Léonce Rosenberg was a Paris-based dealer and major promoter of contemporary French art during the period between the two World Wars. Along with his brother, Paul, he took control of his father's gallery in 1906, but the business split four years later. An enthusiastic collector, Rosenberg had an eye for contemporary aesthetic trends, purchasing work from Picasso and Rousseau, as well as examples of Asian, Egyptian and African art.
Rosenberg stepped in and signed under contract Braque, Gris and Léger when their regular dealer, German-born David-Henri Kahnweiler was forced to flee during WWI. With such artists under contract he opened the Galerie de l'Effort Moderne in 1918, initiating a series of amibitious exhibitions. But within several years, a large number of his Cubist circle had defected to other dealers.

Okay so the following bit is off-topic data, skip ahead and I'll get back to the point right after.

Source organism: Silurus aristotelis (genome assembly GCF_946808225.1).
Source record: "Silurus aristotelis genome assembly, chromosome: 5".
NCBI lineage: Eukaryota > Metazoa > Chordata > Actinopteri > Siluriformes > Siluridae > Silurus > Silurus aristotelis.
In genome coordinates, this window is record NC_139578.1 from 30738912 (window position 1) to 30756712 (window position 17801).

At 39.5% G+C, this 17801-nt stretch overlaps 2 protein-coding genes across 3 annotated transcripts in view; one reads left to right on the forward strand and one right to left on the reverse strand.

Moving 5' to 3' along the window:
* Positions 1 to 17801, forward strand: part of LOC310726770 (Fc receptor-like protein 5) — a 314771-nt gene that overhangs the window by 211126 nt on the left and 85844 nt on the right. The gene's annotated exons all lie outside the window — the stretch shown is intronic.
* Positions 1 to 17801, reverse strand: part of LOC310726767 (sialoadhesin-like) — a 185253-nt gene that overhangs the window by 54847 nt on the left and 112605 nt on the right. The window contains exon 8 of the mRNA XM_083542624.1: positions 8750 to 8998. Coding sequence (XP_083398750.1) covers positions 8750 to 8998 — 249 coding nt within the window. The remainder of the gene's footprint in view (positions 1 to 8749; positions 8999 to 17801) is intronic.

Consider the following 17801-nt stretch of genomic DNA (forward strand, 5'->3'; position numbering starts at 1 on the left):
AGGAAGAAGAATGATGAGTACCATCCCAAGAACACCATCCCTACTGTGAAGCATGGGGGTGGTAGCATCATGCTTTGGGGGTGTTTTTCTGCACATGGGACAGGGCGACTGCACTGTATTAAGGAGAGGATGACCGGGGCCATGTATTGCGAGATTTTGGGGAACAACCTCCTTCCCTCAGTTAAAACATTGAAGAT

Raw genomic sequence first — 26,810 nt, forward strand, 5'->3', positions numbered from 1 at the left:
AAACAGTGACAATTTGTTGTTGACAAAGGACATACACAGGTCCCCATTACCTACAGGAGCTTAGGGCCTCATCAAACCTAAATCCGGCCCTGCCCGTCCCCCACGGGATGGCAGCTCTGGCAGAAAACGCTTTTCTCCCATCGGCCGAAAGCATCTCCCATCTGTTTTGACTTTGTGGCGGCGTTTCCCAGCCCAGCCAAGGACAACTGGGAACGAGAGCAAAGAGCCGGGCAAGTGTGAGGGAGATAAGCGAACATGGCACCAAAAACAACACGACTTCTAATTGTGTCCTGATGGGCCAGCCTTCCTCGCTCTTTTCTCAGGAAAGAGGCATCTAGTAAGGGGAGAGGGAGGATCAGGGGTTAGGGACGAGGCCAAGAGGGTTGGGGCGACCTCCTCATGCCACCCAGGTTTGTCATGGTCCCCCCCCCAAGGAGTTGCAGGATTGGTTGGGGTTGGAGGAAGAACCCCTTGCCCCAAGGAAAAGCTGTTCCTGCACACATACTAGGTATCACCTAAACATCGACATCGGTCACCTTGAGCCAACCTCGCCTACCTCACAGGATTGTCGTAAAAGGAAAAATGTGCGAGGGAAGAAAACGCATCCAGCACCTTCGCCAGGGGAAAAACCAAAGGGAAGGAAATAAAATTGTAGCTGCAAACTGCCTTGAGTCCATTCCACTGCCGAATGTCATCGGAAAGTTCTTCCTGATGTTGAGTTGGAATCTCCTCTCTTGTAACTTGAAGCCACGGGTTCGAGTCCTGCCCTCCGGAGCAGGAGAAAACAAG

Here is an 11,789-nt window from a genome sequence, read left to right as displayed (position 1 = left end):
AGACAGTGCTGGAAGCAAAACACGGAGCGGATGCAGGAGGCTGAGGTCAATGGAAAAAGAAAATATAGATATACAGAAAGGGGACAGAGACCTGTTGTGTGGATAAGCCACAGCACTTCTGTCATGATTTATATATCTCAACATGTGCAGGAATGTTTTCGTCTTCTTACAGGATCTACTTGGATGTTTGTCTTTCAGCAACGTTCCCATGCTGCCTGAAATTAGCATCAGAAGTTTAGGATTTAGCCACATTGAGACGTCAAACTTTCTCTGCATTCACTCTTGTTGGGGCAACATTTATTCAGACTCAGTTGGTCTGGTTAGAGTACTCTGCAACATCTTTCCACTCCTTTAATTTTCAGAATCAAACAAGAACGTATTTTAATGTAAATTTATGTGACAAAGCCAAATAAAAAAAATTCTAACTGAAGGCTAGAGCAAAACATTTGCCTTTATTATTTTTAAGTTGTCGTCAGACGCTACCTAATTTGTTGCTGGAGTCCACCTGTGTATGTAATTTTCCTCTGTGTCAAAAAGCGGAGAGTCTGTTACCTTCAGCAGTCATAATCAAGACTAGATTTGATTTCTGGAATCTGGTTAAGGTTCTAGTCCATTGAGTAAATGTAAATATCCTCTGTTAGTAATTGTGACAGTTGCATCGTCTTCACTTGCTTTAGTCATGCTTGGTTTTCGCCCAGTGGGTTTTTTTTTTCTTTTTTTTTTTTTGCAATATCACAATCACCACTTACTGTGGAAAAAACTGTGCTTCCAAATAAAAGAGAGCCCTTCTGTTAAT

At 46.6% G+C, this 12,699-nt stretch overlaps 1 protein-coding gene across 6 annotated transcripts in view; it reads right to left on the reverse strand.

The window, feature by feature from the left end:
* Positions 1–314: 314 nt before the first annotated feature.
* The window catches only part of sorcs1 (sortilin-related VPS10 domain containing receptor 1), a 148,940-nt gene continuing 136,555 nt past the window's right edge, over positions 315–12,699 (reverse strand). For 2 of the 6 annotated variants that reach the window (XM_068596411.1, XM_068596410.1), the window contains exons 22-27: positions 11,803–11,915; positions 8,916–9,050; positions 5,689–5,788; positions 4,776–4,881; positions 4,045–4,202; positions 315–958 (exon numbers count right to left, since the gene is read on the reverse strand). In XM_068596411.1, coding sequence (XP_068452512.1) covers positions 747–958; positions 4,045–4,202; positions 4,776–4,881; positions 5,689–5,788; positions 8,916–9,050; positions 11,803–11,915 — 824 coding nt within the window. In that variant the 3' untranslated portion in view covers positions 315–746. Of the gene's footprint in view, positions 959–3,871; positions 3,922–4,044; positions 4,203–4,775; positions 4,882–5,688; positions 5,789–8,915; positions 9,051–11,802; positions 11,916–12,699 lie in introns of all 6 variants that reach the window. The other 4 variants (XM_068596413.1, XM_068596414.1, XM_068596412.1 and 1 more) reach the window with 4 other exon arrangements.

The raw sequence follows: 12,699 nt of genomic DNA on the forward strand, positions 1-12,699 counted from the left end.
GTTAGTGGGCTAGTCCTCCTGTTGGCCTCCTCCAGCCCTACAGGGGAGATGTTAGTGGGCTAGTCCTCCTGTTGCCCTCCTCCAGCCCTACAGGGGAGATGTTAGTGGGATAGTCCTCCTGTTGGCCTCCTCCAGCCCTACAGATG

In 1921, Rosenberg cooperated with the post-war liquidation of the Galerie Kahnweiler, an unpopular move that alienated him from many artists. He published 40 issues of the "Bulletin de l'Effort Moderne," relentlessly espousing his own vision of Cubism and providing a platform for the artistic theories of De Chirico, Savinio and Severini. The gallery was badly hit by the Depression, and was unable to recover.